Once again, it’s the father who moves to the son. He embraces his older child and reminds him that he already has everything the father can possibly give him.

Two lost boys. What’s a father to do? Should he have demanded that his younger son repent and account for his actions, and risk driving him away again, or should he have opened his arms in love? Should he have ranted and raved against his older son’s miserly attitude, completely missing the point that his brother has returned home safe and sound, or should he try to bring him into the celebration?

What would you do?

In his second letter to the Corinthians, Paul writes:

If anyone is in Christ, there is a new creation: everything old has passed away; see, everything has become new! All this is from God, who reconciled us to himself through Christ, and has given us the ministry of reconciliation; that is, in Christ God was reconciling the world to himself, not counting their trespasses against them, and entrusting the message of reconciliation to us.

According to Paul, God reconciles us to himself, not the other way around. In other words, when we are lost, God takes the initiative to find us. God restores us to relationship with God first, before we even think about being in relationship with each other. No matter how lost we’ve become, God gives us live anew. That’s because God is interested in punishing us for sins we have committed, God is interested in reconciliation. More than anything else, God wants a relationship with us.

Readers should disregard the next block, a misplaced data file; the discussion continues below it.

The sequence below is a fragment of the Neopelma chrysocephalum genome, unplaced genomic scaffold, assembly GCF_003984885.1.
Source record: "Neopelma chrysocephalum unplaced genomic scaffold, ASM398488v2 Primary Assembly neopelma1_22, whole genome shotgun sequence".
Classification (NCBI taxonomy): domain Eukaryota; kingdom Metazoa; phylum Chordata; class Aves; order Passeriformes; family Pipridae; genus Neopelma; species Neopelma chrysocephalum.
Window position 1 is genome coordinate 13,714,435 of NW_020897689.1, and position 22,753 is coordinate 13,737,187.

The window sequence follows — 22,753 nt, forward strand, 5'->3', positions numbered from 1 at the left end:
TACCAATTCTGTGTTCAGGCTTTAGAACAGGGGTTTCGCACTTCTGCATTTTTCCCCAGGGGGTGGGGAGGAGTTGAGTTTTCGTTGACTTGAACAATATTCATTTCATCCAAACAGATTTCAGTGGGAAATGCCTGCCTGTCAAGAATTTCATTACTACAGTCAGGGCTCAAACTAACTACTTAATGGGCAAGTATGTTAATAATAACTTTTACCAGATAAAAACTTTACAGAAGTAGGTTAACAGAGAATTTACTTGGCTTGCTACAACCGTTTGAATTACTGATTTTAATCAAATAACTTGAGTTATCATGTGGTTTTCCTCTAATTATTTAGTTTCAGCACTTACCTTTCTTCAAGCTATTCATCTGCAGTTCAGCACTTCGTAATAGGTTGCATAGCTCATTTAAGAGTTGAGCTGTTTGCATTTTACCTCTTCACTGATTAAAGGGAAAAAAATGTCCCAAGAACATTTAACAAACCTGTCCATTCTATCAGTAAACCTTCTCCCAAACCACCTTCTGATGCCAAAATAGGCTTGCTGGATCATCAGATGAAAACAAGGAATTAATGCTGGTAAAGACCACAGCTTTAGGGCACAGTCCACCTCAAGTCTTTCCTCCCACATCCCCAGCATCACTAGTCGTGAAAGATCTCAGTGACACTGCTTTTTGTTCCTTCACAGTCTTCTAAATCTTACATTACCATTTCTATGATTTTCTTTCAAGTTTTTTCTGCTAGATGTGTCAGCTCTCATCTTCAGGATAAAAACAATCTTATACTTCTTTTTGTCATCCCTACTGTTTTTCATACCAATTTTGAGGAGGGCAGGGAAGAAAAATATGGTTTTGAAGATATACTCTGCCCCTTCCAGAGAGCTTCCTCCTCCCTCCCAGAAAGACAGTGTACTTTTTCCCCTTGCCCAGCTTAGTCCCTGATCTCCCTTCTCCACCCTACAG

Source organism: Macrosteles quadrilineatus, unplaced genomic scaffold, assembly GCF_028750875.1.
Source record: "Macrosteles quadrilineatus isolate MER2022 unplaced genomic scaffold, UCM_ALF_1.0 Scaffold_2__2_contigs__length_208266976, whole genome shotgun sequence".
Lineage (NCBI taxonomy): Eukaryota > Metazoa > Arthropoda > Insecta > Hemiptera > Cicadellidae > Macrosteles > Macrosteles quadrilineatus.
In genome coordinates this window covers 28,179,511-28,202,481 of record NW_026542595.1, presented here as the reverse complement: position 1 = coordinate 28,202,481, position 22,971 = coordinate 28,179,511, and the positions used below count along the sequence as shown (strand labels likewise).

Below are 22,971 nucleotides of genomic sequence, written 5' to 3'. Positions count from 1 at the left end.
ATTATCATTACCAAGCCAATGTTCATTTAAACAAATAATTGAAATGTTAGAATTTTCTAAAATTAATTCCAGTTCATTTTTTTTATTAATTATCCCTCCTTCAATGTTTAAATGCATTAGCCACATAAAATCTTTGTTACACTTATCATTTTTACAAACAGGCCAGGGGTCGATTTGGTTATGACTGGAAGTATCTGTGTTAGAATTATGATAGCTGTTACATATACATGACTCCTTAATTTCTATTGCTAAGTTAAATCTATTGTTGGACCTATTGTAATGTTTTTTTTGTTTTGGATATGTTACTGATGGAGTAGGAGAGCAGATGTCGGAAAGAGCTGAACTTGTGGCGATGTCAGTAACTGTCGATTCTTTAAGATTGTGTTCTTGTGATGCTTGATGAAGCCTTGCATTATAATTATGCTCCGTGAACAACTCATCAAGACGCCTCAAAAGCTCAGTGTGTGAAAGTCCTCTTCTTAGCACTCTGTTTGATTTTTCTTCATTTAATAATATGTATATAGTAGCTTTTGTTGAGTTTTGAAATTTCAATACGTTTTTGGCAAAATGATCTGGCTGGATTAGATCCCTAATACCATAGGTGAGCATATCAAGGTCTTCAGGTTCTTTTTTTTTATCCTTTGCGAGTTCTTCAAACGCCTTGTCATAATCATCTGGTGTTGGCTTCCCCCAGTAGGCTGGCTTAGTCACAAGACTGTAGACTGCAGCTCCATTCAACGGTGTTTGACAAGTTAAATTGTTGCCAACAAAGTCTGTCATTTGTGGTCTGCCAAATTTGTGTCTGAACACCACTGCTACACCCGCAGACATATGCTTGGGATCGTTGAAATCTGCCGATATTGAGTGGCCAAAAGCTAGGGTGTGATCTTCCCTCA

Even after our most sinful transgressions, God embraces us and welcomes us back into relationship again and again and again. No matter what we’ve done or how far we’ve strayed, we are still God’s children. We may lose sight of God, but God never loses sight of us.

Human love is conditional. Sometimes we’re lost like the younger son, not really repenting but negotiating and bargaining for God’s love and mercy. “I know I don’t deserve it. But please just give me another shot.” Sometimes we’re lost like the older son, dolefully doing our duty, trying to earn ourselves a ticket to heaven. Both ways of being lost deprive us of the fullness of life which God intends for us.

God’s love is different from human love because it’s completely unconditional. It’s not something we have to earn through hard work, it’s not something we can bargain for. Because God created us to have a much fuller relationship with God and one another – more love, more joy, more peace than we can even imagine.

Sometimes, God rushes down to meet us, and dresses us in the finest robes. And while we may think we only deserve a bowl of soup and a crust of bread, God gives us a celebration fit for a prince – yet another slice of the kingdom. Other times, God pleads with us, “Slow down. It will be okay. Life isn’t a competition and no one’s not keeping score. You have already won all that I have – my heart, my soul, my love. Come inside and join in the celebration.”

Even when we’re lost, God invites back into a relationship with God. Even when we’re lost, God yearns for us to come back, again, and again, and again and lays his entire kingdom at our feet.

Thanks be to God!

1 thought on “The Parable of the Lost Sons

  1. Pingback: Just like that, a Moment of Grace – Southern Fried Californian